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Pictures of the Future


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Mr. Sebastian Webel
Mr. Sebastian Webel


Mobile: +49 172-7169762

Werner-von-Siemens-Straße 1
80333 Munich

Pictures of the Future
The Magazine for Research and Innovation

Digital Factory

Customized Workstations

Tomorrow’s factories will be both productive and flexible, meaning that humans will provide flexibility while robots will ensure fast and efficient production.

In the factory of the future, everything will be networked. Each workstation along the assembly line will know which employee is scheduled to work at it next — and cooperative robots will help humans to perform difficult tasks.

In the factory of the future, the employees’ only resemblance to the workers of today may be their work clothes. Although they will still work at assembly stations, they will not work in rigid shifts, be subject to inflexible production processes, or be restricted to a single workstation. Most monotonous and unilaterally strenuous activities will probably also be things of the past in 15 years, according to Johannes Labuttis, who studied mechanical engineering at the Technical University of Munich (TUM) and now works work at Siemens Corporate Development in Munich. As a Lead Consultant, he deals with issues such as the role of human beings in production processes.

“With the help of computers, employees will use their smartphones to organize their shifts themselves in the future,” he says. “In the process, they will even be able to take into account their personal chronobiological attributes — in other words, whether they’re day people or night people. This will enable them to flexibly adapt their work assignments to their personal needs and current situation.”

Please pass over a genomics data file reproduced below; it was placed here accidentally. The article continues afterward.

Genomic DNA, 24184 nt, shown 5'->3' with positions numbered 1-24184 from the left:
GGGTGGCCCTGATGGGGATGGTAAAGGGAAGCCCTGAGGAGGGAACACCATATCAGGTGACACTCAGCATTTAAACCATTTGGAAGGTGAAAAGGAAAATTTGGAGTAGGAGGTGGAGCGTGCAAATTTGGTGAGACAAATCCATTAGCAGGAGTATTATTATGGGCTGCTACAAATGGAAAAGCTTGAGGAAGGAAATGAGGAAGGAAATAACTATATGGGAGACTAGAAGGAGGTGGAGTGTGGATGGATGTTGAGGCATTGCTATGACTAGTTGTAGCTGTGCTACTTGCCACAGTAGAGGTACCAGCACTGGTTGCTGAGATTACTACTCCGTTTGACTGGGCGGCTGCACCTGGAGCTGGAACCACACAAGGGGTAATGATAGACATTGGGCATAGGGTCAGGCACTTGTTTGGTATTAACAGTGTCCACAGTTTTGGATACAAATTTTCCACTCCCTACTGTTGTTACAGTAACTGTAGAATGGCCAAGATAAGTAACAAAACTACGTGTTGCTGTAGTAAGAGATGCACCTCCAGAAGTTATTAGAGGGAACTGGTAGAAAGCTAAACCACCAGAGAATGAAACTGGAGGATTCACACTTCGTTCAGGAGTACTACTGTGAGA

The factory of the future will be organized like a “living Internet.”

The employees’ individual time management will be optimally aligned with the company’s human resources requirements. That’s because, as Labuttis points out, the factory of the future will be highly flexible and organized like a living Internet in which everything and everyone is networked. “The production lines and their individual assembly stations will be transformable, so it will be easy to retool them in line with the customer order in question,” he explains. This will make it possible to quickly adapt production to changes in demand. The employees will work at each assembly station in turn in a fixed cycle. They will know all the steps of the work process, from the blank to the final product. Plant managers will benefit from this, because the employees will be able to work efficiently at any workstation.

“Knowledgeable" Workstations

Because everything will be networked, each workstation will “know” at all times which employee is scheduled to work at it next. It will then adjust its parameters within seconds to match that particular employee. The tools will lie ready at the “best point,” and the height and inclination of each workstation will be adjusted in accordance with individual workers’ physical dimensions and any disabilities they may have. “The variants will be as individualized as the workers themselves. They might include standing aids, footrests or even a completely different workstation design,” says Labuttis.

Moreover, collaborative robots will help humans to perform complex tasks. The work done in this factory of the future will be both productive and flexible. The people will provide the flexibility, and the robots will ensure fast and efficient production. The average age of the factory employees will also change. In today’s industrialized countries especially, the factories of the future will have a significantly older workforce because of the rapid demographic transformation that is already under way. By 2050 the number of people over 65 worldwide, which is currently 500 million, will triple. As a result, people will have to work for more years in order to ensure that social security systems remain affordable. But in the factories of tomorrow older workers will also be urgently needed because of their skills and their wealth of knowledge and experience.

Susanne Gold